•      What is the best case/worse case return on investment? How will companies measure potential and actual success?
  •      What opportunities will justify the investment and create the best ROI with consideration of both risk and proposed time frames?
  •      What legal issues must be addressed? 

Selecting an effective competitive strategy requires an organization to bring unsurpassed value to a targeted audience. Hence, it is vital to understand the concept of value from the perspective of the targeted marketplace both in terms of cultural and life style values. After all, "value" is an exceedingly relative term, especially across borders. With absolute certainty, a company must be equipped to understand what each target market wants and needs, or better yet, be able to forecast what that market may want and need in the future. Only then can the company begin to evaluate both the options and feasibility of aligning its expansion strategy with the needs and desires of any particular region or market.

Still, the road to global expansion can be perilous and warrants close examination of common challenges faced by many businesses that have led the way internationally. Oftentimes, the challenges result from unclear strategic direction, inaccurate assessment of risk and inconsistent alignment between vision, mission, resources, strategy and operations. Consequently, companies need to continually monitor internal structure, national operations and align them with global strategies. Another common stumbling block is cultural ignorance. It’s critical to know the customer! Do consumers in a particular culture eat out or in, walk or drive, are the women at home or working, do they discard or repair, do they shop online or in stores, are they brand loyal or not and who in the family makes purchasing decisions?

Lastly, assess risk but focus on opportunities. Part of assessing risk is to understand the region's legal environment. For example, across the US, Lands’ End possesses a strong competitive advantage through its pledge to stand behind quality, offering a life-time guarantee on every item it manufactures and sells. However, when it attempted to duplicate that strategy in Germany, it was quickly rebuked by the German courts. Such a guarantee violated German law which prohibits companies from offering incentives with purchases that can cause unfair competition. Fortunately, in this instance, Lands’ End was able to turn the incident into an international marketing campaign. But, the company is still prevented from telling consumers about the life-time guarantee unless directly asked. This example represents an important lesson when it comes to understanding and assessing risk.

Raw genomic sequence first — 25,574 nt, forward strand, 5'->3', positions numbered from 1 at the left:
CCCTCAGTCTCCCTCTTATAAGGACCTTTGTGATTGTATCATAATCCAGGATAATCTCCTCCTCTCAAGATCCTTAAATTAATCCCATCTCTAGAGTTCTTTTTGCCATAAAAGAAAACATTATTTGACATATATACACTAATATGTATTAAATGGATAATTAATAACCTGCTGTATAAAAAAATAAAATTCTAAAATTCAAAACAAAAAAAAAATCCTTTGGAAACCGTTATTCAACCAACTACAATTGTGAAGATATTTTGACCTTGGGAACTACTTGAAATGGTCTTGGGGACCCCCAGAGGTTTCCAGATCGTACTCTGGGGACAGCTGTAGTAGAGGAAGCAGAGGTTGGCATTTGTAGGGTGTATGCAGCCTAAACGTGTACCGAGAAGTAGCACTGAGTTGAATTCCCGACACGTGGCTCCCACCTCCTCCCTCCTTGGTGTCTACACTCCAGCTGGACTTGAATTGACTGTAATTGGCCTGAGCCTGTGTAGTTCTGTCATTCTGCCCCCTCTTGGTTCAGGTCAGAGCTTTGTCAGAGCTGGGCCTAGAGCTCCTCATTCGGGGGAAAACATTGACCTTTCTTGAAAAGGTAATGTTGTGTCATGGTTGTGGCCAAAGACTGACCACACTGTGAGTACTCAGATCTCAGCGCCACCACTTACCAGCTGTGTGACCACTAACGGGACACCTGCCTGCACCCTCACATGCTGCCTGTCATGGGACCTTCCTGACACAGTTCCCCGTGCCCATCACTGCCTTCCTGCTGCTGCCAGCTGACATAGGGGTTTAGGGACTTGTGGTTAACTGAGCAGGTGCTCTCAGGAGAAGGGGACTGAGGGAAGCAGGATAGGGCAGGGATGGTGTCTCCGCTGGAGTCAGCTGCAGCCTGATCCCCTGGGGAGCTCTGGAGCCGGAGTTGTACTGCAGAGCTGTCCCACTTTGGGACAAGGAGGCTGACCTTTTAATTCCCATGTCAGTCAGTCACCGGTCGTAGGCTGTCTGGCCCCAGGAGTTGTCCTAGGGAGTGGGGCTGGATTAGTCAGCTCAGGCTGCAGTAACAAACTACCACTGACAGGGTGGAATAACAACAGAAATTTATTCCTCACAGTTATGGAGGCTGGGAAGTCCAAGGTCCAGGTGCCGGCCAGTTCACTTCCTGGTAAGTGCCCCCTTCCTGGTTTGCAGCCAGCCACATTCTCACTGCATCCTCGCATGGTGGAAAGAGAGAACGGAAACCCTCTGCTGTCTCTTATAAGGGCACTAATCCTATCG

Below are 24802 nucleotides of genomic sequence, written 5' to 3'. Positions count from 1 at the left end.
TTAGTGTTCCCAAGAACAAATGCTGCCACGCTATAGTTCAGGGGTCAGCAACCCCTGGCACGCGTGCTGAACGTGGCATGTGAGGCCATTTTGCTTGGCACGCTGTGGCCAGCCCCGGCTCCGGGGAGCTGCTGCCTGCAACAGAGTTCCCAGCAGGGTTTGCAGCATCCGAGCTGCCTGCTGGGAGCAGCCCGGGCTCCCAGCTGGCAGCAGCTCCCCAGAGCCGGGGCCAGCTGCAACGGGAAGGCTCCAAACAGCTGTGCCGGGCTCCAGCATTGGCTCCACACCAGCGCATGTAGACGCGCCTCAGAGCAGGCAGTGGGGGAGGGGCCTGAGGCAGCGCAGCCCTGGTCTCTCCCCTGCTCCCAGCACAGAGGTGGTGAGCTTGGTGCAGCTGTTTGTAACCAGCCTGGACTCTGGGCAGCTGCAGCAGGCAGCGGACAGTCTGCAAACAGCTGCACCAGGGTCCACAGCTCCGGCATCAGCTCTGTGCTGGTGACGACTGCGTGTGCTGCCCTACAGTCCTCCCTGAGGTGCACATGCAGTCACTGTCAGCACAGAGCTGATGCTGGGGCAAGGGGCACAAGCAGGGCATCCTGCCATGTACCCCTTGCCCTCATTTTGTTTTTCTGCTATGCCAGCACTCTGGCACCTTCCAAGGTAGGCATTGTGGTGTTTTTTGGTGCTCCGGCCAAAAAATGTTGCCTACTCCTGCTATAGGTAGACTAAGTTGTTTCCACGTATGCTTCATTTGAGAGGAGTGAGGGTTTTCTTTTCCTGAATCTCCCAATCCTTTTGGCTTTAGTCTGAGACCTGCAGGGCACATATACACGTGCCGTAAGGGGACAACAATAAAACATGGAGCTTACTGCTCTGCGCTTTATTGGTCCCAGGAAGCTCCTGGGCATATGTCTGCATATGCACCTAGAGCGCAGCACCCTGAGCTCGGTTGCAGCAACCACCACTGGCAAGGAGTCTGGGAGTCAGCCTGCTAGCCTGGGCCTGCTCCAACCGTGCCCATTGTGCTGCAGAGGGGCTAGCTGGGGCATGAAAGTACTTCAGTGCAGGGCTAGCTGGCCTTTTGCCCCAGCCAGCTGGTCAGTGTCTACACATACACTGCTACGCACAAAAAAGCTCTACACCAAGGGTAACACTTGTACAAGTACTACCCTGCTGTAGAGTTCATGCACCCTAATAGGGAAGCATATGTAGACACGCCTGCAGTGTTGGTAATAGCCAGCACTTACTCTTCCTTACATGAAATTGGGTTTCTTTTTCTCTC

Ultimately, a successful global expansion is dependent on a company’s ability to view the world in a new way. In this increasingly complex and competitive global environment exceptional skill is then needed to evaluate the options, manage the risks and execute a winning expansion strategy. Winners will reap the benefits, while expanding and executing growth strategies more quickly and more effectively than their competitors. What was won’t return, and there are new players, new rules and it is a global economy. 

Be fast, flexible, innovative, motivated and enjoy the adventure! It’s a big world out there with lots of potential for businesses with a keen entrepreneurial spirit. 

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Mona Pearl is a global strategic business development expert as well as the founder and COO of Beyond A Strategy, Inc., a company providing expertise to plan and implement cost effective and sustainable global growth that improves a company’s bottom line and helps realize seamless international operations. Past clients include Deutsche Telekom, Michelin, American Airlines, Philip Morris and Bacardi. She is also the author of Grow Globally: Opportunities for Your Middle-Market Company Around the World, from which this article includes excerpts (reprinted with permission of John Wiley & Sons, Inc.)  www.monapearl.com- www.beyondastrategy.com.


[1]
How To Hit A Moving Target, Business Week, August 21, 2006

[2]Outgreening Delivers Sustainable Competitive Advantage, Business Week, December 5, 2008